Mango Mustard Chicken

by Amy Sherman
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mangomustardchickenRecently I was at a dinner hosted by Maille, an award-winning brand of Dijon style mustard that's been around for 265 years. Mustard was used in everything from cocktails to dessert. Mustard adds complexity and brightness and can be used in the background or front and center, it all depends on the dish. It also seems to balance out sweetness, adding pungency and acidity.

As luck would have it, the National Mango Board sent me a box of luscious mangoes and I was instantly inspired. Mangos and mustard! I'm happy to say this recipe for Mango Mustard Chicken was a smashing success from the very first try. The sauce of mango, sautéed onion, mustard and honey is tangy, sweet, spicy and so good you won't be able to stop eating it! The pungency of the mustard is tempered by the sweetness of the mango and honey. I bet it would be good on a roast pork loin as well.

A few years ago I learned not all Dijon style mustards are the same, some are sharper and some emulsify better than others. I highly recommend you use an imported French variety, such as Maille, because they work best in recipes. Read about my friend Sarah's trip to the Maille shop in Paris then try my recipe.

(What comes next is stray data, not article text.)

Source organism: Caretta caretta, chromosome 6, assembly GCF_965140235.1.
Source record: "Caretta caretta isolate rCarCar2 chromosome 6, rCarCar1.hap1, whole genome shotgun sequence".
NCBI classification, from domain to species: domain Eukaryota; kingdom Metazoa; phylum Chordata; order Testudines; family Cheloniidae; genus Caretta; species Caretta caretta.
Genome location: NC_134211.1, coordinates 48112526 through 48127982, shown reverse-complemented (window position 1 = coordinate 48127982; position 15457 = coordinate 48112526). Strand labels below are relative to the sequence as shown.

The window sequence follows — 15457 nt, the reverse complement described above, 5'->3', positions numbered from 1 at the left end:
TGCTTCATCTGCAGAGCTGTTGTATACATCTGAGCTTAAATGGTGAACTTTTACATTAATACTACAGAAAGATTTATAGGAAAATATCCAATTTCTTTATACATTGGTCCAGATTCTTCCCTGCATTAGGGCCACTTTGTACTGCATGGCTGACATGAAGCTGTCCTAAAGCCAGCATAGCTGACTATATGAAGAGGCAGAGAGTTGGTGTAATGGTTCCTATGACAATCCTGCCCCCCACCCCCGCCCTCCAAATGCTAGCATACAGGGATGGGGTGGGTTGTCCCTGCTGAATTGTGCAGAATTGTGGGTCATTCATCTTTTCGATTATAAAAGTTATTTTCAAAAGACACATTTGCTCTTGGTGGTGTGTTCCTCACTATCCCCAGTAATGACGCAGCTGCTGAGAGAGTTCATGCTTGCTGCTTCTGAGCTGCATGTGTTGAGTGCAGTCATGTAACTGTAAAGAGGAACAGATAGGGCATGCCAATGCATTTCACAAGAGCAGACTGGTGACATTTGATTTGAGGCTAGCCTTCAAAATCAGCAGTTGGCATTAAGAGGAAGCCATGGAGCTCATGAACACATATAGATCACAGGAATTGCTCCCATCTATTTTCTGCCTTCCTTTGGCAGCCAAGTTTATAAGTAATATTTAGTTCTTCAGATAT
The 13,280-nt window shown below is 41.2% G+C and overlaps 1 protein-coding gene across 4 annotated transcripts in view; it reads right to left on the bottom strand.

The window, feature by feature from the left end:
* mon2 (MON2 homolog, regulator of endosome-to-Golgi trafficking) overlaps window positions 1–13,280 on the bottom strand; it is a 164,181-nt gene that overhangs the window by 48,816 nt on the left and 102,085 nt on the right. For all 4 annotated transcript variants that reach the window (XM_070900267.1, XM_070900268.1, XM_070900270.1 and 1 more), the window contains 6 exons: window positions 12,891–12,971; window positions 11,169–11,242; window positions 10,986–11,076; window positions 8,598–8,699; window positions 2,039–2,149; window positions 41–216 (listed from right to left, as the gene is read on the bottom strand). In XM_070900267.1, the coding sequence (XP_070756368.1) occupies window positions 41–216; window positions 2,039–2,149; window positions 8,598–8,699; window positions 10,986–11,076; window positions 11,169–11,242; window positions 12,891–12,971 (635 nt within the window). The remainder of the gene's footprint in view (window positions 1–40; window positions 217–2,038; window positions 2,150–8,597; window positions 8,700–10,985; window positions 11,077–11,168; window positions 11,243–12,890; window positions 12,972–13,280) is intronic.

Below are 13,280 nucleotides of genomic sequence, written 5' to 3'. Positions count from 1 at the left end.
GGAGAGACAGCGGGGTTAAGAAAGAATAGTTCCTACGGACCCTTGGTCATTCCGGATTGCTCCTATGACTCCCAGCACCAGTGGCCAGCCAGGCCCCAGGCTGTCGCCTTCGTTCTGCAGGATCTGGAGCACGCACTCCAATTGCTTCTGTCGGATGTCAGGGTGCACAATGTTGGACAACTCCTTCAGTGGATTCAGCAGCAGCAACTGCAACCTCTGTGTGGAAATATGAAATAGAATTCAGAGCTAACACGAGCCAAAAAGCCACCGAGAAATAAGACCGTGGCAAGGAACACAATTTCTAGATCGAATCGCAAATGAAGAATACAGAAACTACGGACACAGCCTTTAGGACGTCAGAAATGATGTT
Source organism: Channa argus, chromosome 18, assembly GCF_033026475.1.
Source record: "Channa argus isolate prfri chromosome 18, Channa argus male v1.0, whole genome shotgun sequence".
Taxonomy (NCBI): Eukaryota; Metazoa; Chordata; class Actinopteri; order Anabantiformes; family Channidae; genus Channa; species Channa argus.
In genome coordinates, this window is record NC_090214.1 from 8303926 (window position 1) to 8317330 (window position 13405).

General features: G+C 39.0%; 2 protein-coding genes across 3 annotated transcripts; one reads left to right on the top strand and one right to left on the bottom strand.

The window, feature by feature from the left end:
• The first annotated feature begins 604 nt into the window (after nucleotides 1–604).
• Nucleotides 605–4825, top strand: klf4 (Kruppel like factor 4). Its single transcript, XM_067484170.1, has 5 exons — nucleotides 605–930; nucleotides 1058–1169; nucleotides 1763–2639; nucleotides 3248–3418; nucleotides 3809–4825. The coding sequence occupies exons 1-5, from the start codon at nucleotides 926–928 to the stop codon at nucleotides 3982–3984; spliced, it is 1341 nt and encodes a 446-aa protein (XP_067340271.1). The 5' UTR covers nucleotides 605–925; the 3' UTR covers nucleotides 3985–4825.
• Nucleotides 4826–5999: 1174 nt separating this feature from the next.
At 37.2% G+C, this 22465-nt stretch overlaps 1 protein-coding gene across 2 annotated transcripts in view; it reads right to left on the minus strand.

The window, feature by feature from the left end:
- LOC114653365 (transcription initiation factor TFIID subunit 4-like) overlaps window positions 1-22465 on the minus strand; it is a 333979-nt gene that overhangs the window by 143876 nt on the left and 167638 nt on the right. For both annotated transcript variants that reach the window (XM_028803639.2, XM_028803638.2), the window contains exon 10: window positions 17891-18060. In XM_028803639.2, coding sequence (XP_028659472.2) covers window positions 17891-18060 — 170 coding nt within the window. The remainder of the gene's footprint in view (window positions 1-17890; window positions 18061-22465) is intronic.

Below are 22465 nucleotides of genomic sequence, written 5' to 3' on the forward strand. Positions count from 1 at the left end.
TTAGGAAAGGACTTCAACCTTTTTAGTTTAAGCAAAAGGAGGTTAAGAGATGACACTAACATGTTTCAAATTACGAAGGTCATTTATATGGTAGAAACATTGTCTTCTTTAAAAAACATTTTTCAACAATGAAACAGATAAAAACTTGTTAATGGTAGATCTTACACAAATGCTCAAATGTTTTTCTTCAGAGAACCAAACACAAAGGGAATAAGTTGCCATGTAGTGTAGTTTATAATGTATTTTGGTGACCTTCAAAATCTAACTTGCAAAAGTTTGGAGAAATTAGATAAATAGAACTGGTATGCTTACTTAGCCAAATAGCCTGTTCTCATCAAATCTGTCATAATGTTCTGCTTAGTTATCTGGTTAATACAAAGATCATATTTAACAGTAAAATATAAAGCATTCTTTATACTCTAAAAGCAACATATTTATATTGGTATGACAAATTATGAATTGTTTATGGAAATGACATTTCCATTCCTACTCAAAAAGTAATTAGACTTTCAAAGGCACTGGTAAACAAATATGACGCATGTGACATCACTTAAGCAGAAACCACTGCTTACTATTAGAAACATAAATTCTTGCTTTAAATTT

Note: Different mangos are available throughout the year. To learn about the different varieties, visit www.mango.org.

Mango Mustard Chicken Recipe

Ingredients:

1 Tablespoon oil
1 chicken cut into 8 pieces (do not use the wings)
1 medium onion, diced
3 cloves garlic, minced
2 Tablespoons honey
1/4 cup Dijon style mustard, preferably Maille or imported French
1 mango, diced, a firm mango works well such as a Haden or Tommy Atkins

Instructions:

Preheat oven to 375 degrees F.

Heat a large skillet, add oil to coat the pan and brown the chicken on all sides.  Transfer the chicken to an oven safe baking dish.

Add onion and garlic to the skillet and sauté until transparent. Turn off the heat, then add honey, mustard and mango and stir until combined.

Pour the mango mustard sauce over the chicken pieces. Bake for about 30 minutes or until internal temperature reaches 170 degrees. Transfer pan drippings to a skillet and simmer until reduced, or serve as is.

Enjoy!

 

Amy Sherman is a San Francisco–based writer, recipe developer, restaurant reviewer and all around culinary enthusiast. She blogs for Epicurious , Bay Area Bites and Cooking with Amy .   

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